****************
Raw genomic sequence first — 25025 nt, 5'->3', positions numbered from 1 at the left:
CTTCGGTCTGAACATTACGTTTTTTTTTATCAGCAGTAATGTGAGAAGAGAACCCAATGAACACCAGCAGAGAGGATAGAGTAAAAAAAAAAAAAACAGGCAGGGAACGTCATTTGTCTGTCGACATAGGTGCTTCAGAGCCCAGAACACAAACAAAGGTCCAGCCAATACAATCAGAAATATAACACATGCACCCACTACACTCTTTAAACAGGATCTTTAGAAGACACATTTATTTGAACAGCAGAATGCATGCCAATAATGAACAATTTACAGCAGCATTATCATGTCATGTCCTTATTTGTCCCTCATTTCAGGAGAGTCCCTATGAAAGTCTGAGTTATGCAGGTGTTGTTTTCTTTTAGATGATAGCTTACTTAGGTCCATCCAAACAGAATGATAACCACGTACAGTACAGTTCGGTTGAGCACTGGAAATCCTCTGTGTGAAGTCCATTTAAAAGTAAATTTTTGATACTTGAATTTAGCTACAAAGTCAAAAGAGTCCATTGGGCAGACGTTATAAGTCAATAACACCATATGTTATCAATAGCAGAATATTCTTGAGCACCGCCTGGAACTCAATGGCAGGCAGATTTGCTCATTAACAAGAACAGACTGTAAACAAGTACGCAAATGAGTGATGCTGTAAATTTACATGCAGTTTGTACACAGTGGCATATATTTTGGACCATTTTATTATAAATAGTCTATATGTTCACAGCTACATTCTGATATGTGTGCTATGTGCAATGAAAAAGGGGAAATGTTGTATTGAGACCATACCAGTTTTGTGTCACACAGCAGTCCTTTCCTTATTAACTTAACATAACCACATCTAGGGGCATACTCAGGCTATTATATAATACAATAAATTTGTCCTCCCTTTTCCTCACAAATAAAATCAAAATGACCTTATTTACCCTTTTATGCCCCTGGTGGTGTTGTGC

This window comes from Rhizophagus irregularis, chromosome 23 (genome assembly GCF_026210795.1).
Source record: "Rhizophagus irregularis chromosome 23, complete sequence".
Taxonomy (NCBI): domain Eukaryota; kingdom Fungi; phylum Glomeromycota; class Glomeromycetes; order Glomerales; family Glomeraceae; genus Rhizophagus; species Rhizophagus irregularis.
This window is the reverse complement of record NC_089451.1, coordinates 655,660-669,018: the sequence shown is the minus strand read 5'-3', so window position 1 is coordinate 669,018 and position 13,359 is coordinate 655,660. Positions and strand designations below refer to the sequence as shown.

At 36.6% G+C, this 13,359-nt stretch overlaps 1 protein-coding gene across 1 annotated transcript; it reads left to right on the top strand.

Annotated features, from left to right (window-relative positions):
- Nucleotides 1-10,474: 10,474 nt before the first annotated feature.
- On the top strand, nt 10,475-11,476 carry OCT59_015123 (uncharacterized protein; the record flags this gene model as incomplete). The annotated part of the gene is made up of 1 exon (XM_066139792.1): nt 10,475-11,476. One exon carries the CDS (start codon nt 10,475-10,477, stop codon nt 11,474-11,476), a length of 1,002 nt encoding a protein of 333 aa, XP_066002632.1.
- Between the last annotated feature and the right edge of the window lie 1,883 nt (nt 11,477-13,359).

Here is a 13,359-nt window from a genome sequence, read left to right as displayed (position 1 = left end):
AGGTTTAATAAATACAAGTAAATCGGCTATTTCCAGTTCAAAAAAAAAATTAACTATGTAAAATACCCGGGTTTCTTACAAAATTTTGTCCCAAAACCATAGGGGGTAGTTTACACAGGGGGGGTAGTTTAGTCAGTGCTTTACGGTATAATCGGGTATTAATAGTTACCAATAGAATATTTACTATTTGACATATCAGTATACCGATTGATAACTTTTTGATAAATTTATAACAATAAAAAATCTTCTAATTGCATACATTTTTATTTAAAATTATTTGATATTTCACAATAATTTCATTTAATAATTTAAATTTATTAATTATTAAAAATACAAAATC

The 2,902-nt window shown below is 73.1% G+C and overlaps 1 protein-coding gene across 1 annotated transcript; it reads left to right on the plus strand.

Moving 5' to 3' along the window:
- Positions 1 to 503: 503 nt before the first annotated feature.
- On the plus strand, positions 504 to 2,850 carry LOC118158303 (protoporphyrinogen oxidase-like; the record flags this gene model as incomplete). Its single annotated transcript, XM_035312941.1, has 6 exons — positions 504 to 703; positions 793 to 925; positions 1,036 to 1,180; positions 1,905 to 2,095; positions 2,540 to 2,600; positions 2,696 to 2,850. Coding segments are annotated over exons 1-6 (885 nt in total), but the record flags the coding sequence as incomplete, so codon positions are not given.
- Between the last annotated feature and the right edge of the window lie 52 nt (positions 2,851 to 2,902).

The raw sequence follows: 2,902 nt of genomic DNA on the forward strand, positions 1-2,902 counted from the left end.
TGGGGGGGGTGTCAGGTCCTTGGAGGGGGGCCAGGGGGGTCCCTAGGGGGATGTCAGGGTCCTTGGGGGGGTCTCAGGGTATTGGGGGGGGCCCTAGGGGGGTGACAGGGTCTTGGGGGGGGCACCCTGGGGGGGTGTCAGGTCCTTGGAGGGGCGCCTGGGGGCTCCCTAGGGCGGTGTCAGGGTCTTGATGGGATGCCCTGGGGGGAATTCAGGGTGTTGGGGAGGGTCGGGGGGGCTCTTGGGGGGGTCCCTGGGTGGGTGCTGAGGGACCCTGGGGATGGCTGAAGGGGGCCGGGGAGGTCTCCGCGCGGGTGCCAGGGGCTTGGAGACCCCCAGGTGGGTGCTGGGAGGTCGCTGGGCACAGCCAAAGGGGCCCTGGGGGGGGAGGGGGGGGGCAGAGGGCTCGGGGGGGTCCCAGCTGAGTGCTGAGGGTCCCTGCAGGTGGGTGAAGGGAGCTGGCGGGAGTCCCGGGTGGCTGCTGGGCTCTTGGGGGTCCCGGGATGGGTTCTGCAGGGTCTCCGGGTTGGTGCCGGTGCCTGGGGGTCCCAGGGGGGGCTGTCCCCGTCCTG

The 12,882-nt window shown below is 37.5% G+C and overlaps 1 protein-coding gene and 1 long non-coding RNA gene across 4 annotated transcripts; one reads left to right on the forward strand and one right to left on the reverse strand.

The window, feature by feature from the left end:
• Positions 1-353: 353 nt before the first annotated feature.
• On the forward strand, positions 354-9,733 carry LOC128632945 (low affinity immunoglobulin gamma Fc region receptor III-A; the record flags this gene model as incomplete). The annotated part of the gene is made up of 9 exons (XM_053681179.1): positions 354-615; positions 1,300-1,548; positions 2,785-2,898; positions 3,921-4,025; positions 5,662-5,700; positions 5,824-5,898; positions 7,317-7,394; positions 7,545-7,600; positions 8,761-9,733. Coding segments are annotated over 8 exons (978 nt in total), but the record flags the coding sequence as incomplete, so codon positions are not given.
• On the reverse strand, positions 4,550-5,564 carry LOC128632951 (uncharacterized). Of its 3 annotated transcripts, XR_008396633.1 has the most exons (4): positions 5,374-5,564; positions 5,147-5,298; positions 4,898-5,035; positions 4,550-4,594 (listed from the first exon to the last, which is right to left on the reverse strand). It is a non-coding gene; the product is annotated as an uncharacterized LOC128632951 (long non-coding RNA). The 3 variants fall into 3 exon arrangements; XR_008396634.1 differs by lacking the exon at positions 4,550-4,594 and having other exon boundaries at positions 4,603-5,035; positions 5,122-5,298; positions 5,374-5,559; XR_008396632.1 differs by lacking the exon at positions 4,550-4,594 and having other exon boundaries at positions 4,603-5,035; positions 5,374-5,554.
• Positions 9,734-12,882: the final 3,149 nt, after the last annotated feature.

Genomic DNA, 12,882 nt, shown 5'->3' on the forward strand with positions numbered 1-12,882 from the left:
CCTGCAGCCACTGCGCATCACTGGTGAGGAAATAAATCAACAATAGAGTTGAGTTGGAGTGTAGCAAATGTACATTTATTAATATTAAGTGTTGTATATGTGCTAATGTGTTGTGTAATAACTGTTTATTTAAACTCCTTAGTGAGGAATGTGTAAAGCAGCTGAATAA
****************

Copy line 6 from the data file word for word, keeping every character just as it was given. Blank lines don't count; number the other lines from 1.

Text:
This window is the reverse complement of record NC_089451.1, coordinates 655,660-669,018: the sequence shown is the minus strand read 5'-3', so window position 1 is coordinate 669,018 and position 13,359 is coordinate 655,660. Positions and strand designations below refer to the sequence as shown.